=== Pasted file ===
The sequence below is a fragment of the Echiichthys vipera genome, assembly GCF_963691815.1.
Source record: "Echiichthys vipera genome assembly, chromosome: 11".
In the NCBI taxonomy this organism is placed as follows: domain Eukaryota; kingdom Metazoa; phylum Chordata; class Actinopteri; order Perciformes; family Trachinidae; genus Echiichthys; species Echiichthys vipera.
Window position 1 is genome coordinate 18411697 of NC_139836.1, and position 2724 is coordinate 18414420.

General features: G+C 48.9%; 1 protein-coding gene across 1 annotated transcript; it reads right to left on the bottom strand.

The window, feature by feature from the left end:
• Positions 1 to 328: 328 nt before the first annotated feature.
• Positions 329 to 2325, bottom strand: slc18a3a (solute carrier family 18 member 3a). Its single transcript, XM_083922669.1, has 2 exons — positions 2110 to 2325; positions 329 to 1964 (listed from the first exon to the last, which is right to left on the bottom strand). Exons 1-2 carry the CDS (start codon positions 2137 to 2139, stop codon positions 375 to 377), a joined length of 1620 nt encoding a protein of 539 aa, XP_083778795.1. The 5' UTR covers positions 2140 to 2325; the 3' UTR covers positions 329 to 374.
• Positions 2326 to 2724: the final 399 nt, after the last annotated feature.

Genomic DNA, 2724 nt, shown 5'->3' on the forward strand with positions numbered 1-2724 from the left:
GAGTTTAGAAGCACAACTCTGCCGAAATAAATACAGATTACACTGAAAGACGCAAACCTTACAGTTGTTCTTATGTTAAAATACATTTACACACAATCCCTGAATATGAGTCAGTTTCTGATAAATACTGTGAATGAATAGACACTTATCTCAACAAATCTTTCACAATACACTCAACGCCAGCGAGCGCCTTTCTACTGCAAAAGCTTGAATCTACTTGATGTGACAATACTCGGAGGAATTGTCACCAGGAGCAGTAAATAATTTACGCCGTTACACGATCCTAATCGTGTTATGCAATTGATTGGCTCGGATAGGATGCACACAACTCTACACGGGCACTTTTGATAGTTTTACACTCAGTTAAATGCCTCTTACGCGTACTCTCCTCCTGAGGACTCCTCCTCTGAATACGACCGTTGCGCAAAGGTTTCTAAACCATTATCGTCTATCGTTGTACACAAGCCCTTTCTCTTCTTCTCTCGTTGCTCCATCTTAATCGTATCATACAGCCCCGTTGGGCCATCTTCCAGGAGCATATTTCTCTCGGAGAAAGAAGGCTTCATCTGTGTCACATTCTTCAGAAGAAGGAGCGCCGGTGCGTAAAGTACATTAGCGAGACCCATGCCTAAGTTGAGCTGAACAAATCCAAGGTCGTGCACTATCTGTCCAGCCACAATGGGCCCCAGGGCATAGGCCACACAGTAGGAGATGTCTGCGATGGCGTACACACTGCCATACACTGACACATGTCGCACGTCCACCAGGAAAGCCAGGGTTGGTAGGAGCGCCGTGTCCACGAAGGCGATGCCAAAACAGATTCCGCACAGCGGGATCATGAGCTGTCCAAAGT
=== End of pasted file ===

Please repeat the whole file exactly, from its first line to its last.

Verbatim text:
The sequence below is a fragment of the Echiichthys vipera genome, assembly GCF_963691815.1.
Source record: "Echiichthys vipera genome assembly, chromosome: 11".
In the NCBI taxonomy this organism is placed as follows: domain Eukaryota; kingdom Metazoa; phylum Chordata; class Actinopteri; order Perciformes; family Trachinidae; genus Echiichthys; species Echiichthys vipera.
Window position 1 is genome coordinate 18411697 of NC_139836.1, and position 2724 is coordinate 18414420.

General features: G+C 48.9%; 1 protein-coding gene across 1 annotated transcript; it reads right to left on the bottom strand.

The window, feature by feature from the left end:
• Positions 1 to 328: 328 nt before the first annotated feature.
• Positions 329 to 2325, bottom strand: slc18a3a (solute carrier family 18 member 3a). Its single transcript, XM_083922669.1, has 2 exons — positions 2110 to 2325; positions 329 to 1964 (listed from the first exon to the last, which is right to left on the bottom strand). Exons 1-2 carry the CDS (start codon positions 2137 to 2139, stop codon positions 375 to 377), a joined length of 1620 nt encoding a protein of 539 aa, XP_083778795.1. The 5' UTR covers positions 2140 to 2325; the 3' UTR covers positions 329 to 374.
• Positions 2326 to 2724: the final 399 nt, after the last annotated feature.

Genomic DNA, 2724 nt, shown 5'->3' on the forward strand with positions numbered 1-2724 from the left:
GAGTTTAGAAGCACAACTCTGCCGAAATAAATACAGATTACACTGAAAGACGCAAACCTTACAGTTGTTCTTATGTTAAAATACATTTACACACAATCCCTGAATATGAGTCAGTTTCTGATAAATACTGTGAATGAATAGACACTTATCTCAACAAATCTTTCACAATACACTCAACGCCAGCGAGCGCCTTTCTACTGCAAAAGCTTGAATCTACTTGATGTGACAATACTCGGAGGAATTGTCACCAGGAGCAGTAAATAATTTACGCCGTTACACGATCCTAATCGTGTTATGCAATTGATTGGCTCGGATAGGATGCACACAACTCTACACGGGCACTTTTGATAGTTTTACACTCAGTTAAATGCCTCTTACGCGTACTCTCCTCCTGAGGACTCCTCCTCTGAATACGACCGTTGCGCAAAGGTTTCTAAACCATTATCGTCTATCGTTGTACACAAGCCCTTTCTCTTCTTCTCTCGTTGCTCCATCTTAATCGTATCATACAGCCCCGTTGGGCCATCTTCCAGGAGCATATTTCTCTCGGAGAAAGAAGGCTTCATCTGTGTCACATTCTTCAGAAGAAGGAGCGCCGGTGCGTAAAGTACATTAGCGAGACCCATGCCTAAGTTGAGCTGAACAAATCCAAGGTCGTGCACTATCTGTCCAGCCACAATGGGCCCCAGGGCATAGGCCACACAGTAGGAGATGTCTGCGATGGCGTACACACTGCCATACACTGACACATGTCGCACGTCCACCAGGAAAGCCAGGGTTGGTAGGAGCGCCGTGTCCACGAAGGCGATGCCAAAACAGATTCCGCACAGCGGGATCATGAGCTGTCCAAAGT